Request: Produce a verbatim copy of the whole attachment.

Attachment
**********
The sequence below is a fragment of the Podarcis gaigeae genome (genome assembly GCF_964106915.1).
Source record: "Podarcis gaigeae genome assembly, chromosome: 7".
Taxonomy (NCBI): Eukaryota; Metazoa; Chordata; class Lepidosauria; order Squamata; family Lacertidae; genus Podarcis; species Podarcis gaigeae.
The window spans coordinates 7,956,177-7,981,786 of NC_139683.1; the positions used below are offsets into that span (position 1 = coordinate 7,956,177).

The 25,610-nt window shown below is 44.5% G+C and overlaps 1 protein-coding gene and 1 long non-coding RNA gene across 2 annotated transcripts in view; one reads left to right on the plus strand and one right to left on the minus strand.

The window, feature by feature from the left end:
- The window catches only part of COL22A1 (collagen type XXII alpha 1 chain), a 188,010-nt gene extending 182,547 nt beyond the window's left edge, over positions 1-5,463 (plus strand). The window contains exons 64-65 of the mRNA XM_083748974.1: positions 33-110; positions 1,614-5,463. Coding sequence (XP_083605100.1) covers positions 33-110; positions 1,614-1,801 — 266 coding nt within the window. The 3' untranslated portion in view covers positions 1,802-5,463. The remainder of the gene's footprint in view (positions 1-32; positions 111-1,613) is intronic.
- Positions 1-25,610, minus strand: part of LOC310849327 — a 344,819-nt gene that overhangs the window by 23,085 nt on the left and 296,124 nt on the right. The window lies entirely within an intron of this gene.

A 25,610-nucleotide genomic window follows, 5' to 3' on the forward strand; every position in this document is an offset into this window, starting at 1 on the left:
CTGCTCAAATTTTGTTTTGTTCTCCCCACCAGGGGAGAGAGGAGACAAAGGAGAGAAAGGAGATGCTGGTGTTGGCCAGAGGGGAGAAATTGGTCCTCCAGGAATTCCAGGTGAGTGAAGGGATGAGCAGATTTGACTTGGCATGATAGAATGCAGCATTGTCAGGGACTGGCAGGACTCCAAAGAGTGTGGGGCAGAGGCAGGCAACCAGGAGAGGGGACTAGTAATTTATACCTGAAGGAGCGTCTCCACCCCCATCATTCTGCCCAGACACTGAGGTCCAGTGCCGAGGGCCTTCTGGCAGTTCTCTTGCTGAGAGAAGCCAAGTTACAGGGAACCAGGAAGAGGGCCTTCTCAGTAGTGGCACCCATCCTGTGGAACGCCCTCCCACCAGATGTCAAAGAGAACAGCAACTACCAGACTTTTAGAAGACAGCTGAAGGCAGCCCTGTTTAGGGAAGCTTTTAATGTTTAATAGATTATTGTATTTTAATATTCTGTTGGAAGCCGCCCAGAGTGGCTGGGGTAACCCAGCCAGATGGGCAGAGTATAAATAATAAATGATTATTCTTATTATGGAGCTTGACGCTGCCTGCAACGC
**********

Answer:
The sequence below is a fragment of the Podarcis gaigeae genome (genome assembly GCF_964106915.1).
Source record: "Podarcis gaigeae genome assembly, chromosome: 7".
Taxonomy (NCBI): Eukaryota; Metazoa; Chordata; class Lepidosauria; order Squamata; family Lacertidae; genus Podarcis; species Podarcis gaigeae.
The window spans coordinates 7,956,177-7,981,786 of NC_139683.1; the positions used below are offsets into that span (position 1 = coordinate 7,956,177).

The 25,610-nt window shown below is 44.5% G+C and overlaps 1 protein-coding gene and 1 long non-coding RNA gene across 2 annotated transcripts in view; one reads left to right on the plus strand and one right to left on the minus strand.

The window, feature by feature from the left end:
- The window catches only part of COL22A1 (collagen type XXII alpha 1 chain), a 188,010-nt gene extending 182,547 nt beyond the window's left edge, over positions 1-5,463 (plus strand). The window contains exons 64-65 of the mRNA XM_083748974.1: positions 33-110; positions 1,614-5,463. Coding sequence (XP_083605100.1) covers positions 33-110; positions 1,614-1,801 — 266 coding nt within the window. The 3' untranslated portion in view covers positions 1,802-5,463. The remainder of the gene's footprint in view (positions 1-32; positions 111-1,613) is intronic.
- Positions 1-25,610, minus strand: part of LOC310849327 — a 344,819-nt gene that overhangs the window by 23,085 nt on the left and 296,124 nt on the right. The window lies entirely within an intron of this gene.

A 25,610-nucleotide genomic window follows, 5' to 3' on the forward strand; every position in this document is an offset into this window, starting at 1 on the left:
CTGCTCAAATTTTGTTTTGTTCTCCCCACCAGGGGAGAGAGGAGACAAAGGAGAGAAAGGAGATGCTGGTGTTGGCCAGAGGGGAGAAATTGGTCCTCCAGGAATTCCAGGTGAGTGAAGGGATGAGCAGATTTGACTTGGCATGATAGAATGCAGCATTGTCAGGGACTGGCAGGACTCCAAAGAGTGTGGGGCAGAGGCAGGCAACCAGGAGAGGGGACTAGTAATTTATACCTGAAGGAGCGTCTCCACCCCCATCATTCTGCCCAGACACTGAGGTCCAGTGCCGAGGGCCTTCTGGCAGTTCTCTTGCTGAGAGAAGCCAAGTTACAGGGAACCAGGAAGAGGGCCTTCTCAGTAGTGGCACCCATCCTGTGGAACGCCCTCCCACCAGATGTCAAAGAGAACAGCAACTACCAGACTTTTAGAAGACAGCTGAAGGCAGCCCTGTTTAGGGAAGCTTTTAATGTTTAATAGATTATTGTATTTTAATATTCTGTTGGAAGCCGCCCAGAGTGGCTGGGGTAACCCAGCCAGATGGGCAGAGTATAAATAATAAATGATTATTCTTATTATGGAGCTTGACGCTGCCTGCAACGC